That would be Val Broeksmit, the son of a deceased Deutsche Bank senior executive, David Enrich of the New York Times reported Tuesday. Broeksmit has been one of Enrich’s sources in his reporting over the years. Their relationship has been the “most intense source relationship of my career,” he wrote in the article.
Broeksmit got ahold of thousands of emails that included confidential documents from his father, Bill Broeksmit, who was a senior executive at Deutsche Bank. Bill died by suicide in January 2014, and Broeksmit found his email password shortly after.
While Enrich describes Broeksmit as an “impatient, erratic, and abusive” source, he also had access to a huge stockpile of corporate secrets related to Deutsche Bank. The files included corporate emails, financial materials, boardroom presentations, and legal reports — all of which are credible, according to Enrich.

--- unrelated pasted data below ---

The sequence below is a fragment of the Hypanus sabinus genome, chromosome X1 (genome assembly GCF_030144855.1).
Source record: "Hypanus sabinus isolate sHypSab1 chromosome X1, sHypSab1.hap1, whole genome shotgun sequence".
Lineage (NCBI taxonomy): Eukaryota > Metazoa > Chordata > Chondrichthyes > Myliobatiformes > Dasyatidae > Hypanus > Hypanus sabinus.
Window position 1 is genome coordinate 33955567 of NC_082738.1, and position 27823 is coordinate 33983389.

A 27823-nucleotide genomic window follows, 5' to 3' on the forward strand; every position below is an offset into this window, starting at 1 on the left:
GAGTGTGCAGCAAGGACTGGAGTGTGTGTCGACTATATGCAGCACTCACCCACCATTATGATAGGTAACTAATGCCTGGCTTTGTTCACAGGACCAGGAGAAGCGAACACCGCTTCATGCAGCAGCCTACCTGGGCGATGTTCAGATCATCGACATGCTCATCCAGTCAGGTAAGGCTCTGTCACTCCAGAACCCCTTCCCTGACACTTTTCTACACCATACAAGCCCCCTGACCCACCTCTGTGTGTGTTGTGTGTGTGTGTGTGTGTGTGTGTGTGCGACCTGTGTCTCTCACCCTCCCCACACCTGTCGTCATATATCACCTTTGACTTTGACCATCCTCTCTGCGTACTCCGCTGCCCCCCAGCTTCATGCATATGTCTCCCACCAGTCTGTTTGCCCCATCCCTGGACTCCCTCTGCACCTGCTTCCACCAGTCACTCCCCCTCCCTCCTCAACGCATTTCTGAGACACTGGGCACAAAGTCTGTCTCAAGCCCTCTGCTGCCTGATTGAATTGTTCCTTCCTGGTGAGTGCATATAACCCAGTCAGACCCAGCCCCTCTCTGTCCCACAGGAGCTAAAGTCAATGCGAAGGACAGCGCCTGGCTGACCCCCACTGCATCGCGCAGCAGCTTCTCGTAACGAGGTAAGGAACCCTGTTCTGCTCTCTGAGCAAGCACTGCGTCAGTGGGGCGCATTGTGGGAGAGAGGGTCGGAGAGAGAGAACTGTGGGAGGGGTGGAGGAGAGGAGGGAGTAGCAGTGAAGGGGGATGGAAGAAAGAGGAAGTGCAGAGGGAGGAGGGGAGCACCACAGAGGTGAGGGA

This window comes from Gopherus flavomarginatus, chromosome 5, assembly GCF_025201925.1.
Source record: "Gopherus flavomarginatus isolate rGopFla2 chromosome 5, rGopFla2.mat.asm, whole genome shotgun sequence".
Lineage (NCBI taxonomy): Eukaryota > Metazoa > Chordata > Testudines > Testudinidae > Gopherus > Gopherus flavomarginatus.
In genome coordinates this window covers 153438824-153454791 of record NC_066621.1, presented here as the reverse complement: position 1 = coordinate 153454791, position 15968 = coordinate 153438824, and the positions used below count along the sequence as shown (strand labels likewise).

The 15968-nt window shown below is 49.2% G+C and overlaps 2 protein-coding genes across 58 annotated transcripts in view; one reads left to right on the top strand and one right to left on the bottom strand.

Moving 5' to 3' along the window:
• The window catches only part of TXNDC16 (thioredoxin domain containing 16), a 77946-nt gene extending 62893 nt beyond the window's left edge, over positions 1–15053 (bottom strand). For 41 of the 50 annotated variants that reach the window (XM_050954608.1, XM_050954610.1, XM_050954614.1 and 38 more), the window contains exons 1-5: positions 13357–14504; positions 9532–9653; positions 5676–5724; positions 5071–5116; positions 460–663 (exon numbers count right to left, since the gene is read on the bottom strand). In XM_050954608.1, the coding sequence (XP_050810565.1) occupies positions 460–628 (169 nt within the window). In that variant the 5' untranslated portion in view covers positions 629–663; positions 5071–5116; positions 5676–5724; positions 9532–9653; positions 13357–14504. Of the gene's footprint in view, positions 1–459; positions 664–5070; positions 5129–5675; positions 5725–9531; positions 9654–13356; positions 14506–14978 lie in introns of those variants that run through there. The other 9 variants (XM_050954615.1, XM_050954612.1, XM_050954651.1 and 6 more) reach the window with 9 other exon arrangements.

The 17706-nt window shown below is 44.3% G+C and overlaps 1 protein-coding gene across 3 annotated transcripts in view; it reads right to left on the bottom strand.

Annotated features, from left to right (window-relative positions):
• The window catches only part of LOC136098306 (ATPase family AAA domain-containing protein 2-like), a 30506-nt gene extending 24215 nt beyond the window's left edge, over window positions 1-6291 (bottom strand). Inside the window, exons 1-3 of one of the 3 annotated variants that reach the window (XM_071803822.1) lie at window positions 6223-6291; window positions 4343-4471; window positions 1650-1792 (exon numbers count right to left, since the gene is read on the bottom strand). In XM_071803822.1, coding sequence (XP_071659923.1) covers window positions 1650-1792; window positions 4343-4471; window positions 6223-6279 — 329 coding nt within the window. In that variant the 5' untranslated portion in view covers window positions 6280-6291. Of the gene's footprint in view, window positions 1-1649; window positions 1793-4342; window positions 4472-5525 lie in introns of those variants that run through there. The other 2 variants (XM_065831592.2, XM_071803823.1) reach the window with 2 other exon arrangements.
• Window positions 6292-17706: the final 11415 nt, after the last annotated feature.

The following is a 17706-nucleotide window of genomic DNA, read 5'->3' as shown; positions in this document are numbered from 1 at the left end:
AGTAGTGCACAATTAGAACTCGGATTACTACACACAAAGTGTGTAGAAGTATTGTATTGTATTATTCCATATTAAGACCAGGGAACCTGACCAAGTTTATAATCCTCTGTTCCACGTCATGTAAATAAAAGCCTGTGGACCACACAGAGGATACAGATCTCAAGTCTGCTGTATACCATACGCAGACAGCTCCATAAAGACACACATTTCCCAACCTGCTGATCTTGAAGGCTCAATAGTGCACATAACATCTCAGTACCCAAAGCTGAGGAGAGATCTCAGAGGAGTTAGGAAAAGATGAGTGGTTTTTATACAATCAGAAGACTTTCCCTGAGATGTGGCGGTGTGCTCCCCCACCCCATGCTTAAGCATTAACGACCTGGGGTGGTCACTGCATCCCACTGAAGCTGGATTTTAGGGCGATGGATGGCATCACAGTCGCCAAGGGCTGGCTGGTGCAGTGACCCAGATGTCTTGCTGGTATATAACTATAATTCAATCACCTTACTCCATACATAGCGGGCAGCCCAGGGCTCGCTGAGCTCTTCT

Broeksmit first leaked some documents to Enrich in July 2014, leading to a story detailing the New York Federal Reserve’s discontent with the bank over it’s accounting, according to the report.
After that first story, Enrich reports that Broeksmit started going after other big stories and got in touch with the North Korea-linked group that had hacked Sony Pictures. After making contact with the group, he tweeted a number of Sony corporate secrets and eventually drew the ire of the movie maker, the report said.
He went on to leak documents to a Senate investigator, a former prosecutor in the Manhattan district attorney’s office, and many reporters. It’s likely that documents leaked by Broeksmit led to Deutsche Bank’s $41 million dollar fine from the New York Fed for violations in an American unit, which Enrich reports was overseen by Bill Broeksmit.
Broeksmit also met with Rep. Adam Schiff, the chairman of the House Intelligence Committee, just after the investigation into Deutsche Bank’s relationship with President Trump was opened, the report says, to discuss the secret Deutsche files. Eventually, Mr. Schiff subpoenaed Broeksmit after he tried to extract money for handing over documents, according to the report.